As a supervisor, faced with a number of complaints about a trainee’s attitude and communication with colleagues and patients, you may begin to fear you have an underperforming trainee. Add to this a potentially serious clinical error, increasing concerns about missed meetings, a reluctance to work after-hours rosters and poor clinical record-keeping and the conclusion seems clear. But thinking about this as a diagnostic challenge may help to avoid misjudging the issue.
AS Avant’s senior medical officer and a GP supervisor with many years’ experience in assessment and remediation of underperforming trainees, I see a number of familiar elements in the scenario above.
At Avant, we have been examining disputes arising between trainee doctors and their colleges for some time, partly in response to concerns raised by several specialist medical colleges about an apparent increase in such disputes.
Our data show that numbers of training disputes have increased over recent years, although overall numbers are relatively low. The numbers, however, do not reflect the impact disputes may have on those involved. In our experience, medical defence organisation involvement gives much-needed support to doctors during stressful interactions with their colleges, and in many instances, ensures procedural fairness.
Figure 1: Claims relating to training disputes 2006–2016 involving mature members or doctors in training. Source: Avant national claims data.
Avant sought to better understand the problem and, in 2016, held a workshop with industry representatives to explore the problems and encourage trainees, supervisors, college representatives and hospital administrators to develop a common understanding, share ideas and seek solutions.
For me, the workshop exercise of working through a fictitious scenario from multiple perspectives reinforced the need for caution before diagnosing “underperformance”.
As with many complex problems confronting clinicians, performance issues are often multifactorial. A trainee’s personal circumstances, home environment and physical or mental health problems may impact their performance. We need to give adequate consideration to the entire bio-psycho-social context in which they work and live. Becoming familiar with the early warning signs and symptoms is also key.
One clear message from the workshop was that trainees have changed significantly over the last generation. They tend to be older, more culturally diverse and have more family and financial commitments.
While training programs have evolved to meet the demands of increasing numbers of trainees and greater expectations of accountability, they have not generally become more flexible to meet the changing lives of trainees. College-based training programs have moved from a loose, apprentice-style of training with a final exam, to more structured, rule-based programs with defined curricula, multiple assessments and increasing numbers of policies.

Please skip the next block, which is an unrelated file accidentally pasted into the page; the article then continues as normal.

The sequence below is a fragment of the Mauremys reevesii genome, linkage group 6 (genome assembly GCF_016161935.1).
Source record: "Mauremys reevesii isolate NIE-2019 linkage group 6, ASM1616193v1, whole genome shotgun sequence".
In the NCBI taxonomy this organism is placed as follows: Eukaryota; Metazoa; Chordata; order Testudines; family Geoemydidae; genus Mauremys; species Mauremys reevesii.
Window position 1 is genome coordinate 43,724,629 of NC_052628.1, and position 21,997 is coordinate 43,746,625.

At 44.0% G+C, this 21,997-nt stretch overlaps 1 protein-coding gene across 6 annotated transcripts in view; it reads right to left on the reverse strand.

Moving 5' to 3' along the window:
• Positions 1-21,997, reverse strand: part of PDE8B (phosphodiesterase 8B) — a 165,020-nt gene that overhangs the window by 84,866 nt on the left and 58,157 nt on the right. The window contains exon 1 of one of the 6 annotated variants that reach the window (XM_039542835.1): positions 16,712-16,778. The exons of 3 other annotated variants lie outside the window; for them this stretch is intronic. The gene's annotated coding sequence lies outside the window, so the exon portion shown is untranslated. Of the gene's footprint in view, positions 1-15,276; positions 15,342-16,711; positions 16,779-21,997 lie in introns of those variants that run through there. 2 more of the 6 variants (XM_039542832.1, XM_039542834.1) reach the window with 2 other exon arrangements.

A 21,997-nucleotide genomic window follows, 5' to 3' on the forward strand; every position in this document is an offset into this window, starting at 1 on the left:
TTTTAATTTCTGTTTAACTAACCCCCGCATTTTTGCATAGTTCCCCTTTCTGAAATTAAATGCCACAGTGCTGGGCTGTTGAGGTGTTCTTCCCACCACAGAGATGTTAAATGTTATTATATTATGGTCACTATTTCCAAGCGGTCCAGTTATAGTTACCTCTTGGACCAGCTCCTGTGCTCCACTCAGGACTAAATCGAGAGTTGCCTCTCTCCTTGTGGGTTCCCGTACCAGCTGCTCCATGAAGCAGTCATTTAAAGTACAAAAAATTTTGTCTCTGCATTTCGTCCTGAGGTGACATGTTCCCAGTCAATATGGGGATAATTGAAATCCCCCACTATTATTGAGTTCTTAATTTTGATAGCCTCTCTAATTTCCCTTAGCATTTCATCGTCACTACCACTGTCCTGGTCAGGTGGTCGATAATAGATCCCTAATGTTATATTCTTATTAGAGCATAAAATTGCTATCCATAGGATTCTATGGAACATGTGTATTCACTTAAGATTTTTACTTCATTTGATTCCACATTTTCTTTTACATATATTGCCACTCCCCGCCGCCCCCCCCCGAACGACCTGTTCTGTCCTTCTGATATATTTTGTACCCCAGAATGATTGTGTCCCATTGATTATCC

Comments from the workshop suggested that the relationship between the colleges and the employers is complex and often remote, with fractured communication and unclear boundaries of responsibilities for a trainee who is not progressing.
However, the relationship between trainee and supervisor remains pivotal. If this relationship is working well, it incorporates trust, graded skills development, regular honest and open feedback and career mentoring.
Problems arise when a trainee does not meet the supervisor’s expectations, or there are performance problems. These may be observed, reported by staff or patients and may include workplace rather than purely clinical issues; for example, absenteeism or conduct at work. The incidents can be single events, recurrent or pervasive.
In my experience, ongoing performance problems are unusual in trainees, as most are diligent and motivated to perform well, complete their training and become quality specialists in their field. Therefore, it is important to rule out other possibilities before concluding that there is an underperformance problem.
As an attendee at Avant’s workshop commented, “‘lack of insight’ may really mean ‘you don’t agree with me’”.
As supervisors, we need to be willing to test our own assumptions, and it is important that we clarify expectations and get to know trainees early in their rotation. Supervisors also need to assure themselves of the assumed skills of the trainee, gain some understanding of the trainee’s life situation and explore their anxieties and goals.
Developing trust and understanding between trainee and supervisor also requires giving prompt and specific feedback when problems arise. The supervisors’ reluctance to deal with performance issues promptly and openly was raised at the workshop as a factor in training disputes. Where concerns can be raised promptly, many trainees will self-correct following a single incident.
However, some performance problems will need more management. While this is always challenging, we may draw on many aspects of good clinical practice: following agreed protocols, communicating clearly and documenting interactions thoroughly are key. Seeking support and expert advice when we feel we are beyond our skill level, and involving support people for particularly difficult discussions are also invaluable strategies.
Managing the supervision relationship is at times difficult and requires education, support and practice. A willingness to acknowledge the complexity and to look beyond our own assumptions to identify the underlying problems may be an important first step to effectively diagnose and manage performance concerns.
Avant produced a report that covered the key problems raised at the workshop and will shortly release a discussion paper on training disputes.
Dr Penny Browne is Senior Medical Officer with Avant.
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